by Mark Staniforth
topic is loonies. We got the idea for our topic from all the loonies
who live in our village. Loony means lunatic, which means someone
foolish or eccentric. Calum’s dad says our village is going down
the pan. Calum’s dad also says hanging’s too good for them. We
decided to pick the ten biggest loonies in our village and find out
how much of a loony they are."
Reviewed by A J Kirby
ain’t no Mills and Boon." And it certainly ain’t the North
Yorkshire of Heartbeat,
or James Herriot. Nor
is it the countryside that the Yorkshire tourist board wants us to
see and it’s definitely
nowt like Yorkshire’s
brand-spanking flagship city for the Noughties, Leeds. It ain’t
though at least we’re edging closer in geographical terms. Finally,
this ain’t kitchen sink drama either, not on your Nelly. Though "sheep dip drama" might at least be in the right ballpark. This
is Mark Staniforth’s Fryupdale, and they do things
tag-line for this collection, "Short stories from beyond the
village limits", comes closer to the truth. For these are stories
which look beyond the white-picket fence (or in this case dry stone
walls) of small town life. They are stories which expose the
hypocrisy, the navel-gazing inward nature, and the secrets of the
village of Fryupdale’s residents, and yet at the same time, they
are stories which celebrate the individuality of those same people,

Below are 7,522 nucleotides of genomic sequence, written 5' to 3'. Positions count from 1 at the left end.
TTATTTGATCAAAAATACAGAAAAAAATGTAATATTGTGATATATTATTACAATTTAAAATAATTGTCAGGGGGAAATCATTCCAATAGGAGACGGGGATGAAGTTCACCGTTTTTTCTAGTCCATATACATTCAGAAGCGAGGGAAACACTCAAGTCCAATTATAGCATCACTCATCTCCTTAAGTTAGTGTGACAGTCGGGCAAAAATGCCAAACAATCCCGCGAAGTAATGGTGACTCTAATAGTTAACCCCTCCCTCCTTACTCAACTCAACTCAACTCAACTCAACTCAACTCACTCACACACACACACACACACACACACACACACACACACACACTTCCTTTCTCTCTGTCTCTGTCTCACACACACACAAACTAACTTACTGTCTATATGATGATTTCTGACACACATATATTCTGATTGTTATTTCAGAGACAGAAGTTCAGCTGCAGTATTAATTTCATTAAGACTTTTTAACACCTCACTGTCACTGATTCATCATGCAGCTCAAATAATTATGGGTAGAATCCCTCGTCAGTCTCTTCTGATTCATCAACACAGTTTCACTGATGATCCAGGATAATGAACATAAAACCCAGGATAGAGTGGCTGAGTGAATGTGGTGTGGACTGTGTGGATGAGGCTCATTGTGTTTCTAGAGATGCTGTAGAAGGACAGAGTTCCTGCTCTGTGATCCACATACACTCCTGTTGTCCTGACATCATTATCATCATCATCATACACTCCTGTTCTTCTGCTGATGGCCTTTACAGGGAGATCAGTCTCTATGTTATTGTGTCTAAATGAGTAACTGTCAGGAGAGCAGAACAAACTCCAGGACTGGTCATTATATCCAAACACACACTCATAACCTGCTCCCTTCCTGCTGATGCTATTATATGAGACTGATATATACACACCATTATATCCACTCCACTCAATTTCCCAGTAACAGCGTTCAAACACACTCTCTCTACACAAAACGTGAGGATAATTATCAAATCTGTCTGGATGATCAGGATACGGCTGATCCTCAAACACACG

for all the madness, mundanity, and murderousness which they exhibit.
Here, Staniforth introduces us to a motley crew of characters in the
manner of a circus ring-master. "Roll
up, roll up for the freak show." These are stories of farmers,
skanks, cow-tippers and alien abductees. Stories of "cig-stunted
sons of too-young mums, or inbred hill farm folk," workers
on the travelling fair, White Lightning drunks, park bench
glue-sniffers, Kwik Save strippers, kiddie-fiddlers, sheep-shaggers,
bus stop gossips, Nazis, no-hopers, the Parish Ladies Group, the
Aquarist Society and the
Playing Fields Committee.
It’s often a fine line which Staniforth treads between being
condescending to, or even ridiculing the people he describes, and
giving them a voice and delighting in giving them that voice. And
although some of the stories are dark, sometimes cruel, the sheer
enthusiasm with which he introduces us to this rag-tag bunch, allied
with the life he imbues them with, ensures that he always remains on
the right side of the line.
When he gives these characters a voice, he gives them a fierce
regional identity. The stories are pock-marked with dialect,
muck-spread with often alien terms. His characters refuse to "talk
nice." They’d be the Yorkshire Republican Army if they could keep
themselves out of the pub for long enough. As it is, we’ll settle
for Welcome to Yorkshire, we do things (and speak) differently
here. For this is the Yorkshire of "jug-lugs", of getting a
right "cob on", of "cake-holes", and of "baccy", of "nosh-ups", "braying" and "lugging", of "flophouses",
of "skegging" and "skedaddling". It’s
conversational prose, pub-story prose, back seat, top-deck bus-prose.
And despite the sometimes troubling words – which are easily
brushed over – it is a compelling read.
For one thing there are recurring
characters and themes, cultural shorthands which let us know exactly
what kind of world we are inhabiting. A world of Frankie Says Relax
Tee Shirts, bottles of White Lightning and Madonna. A quote from
opens the book.
"I don’t want to be your
prisoner so baby won’t you set me free."
Right from the off,
Staniforth’s characters jump off the page. Carnival
Queen, the opening story and one which gives a whole
new meaning to giving your right arm for something, opens
"Marnie Sleightholme was well
chuffed when she got the chance to be carnival queen, and she
couldn’t give a shit if it was true what folk were saying about her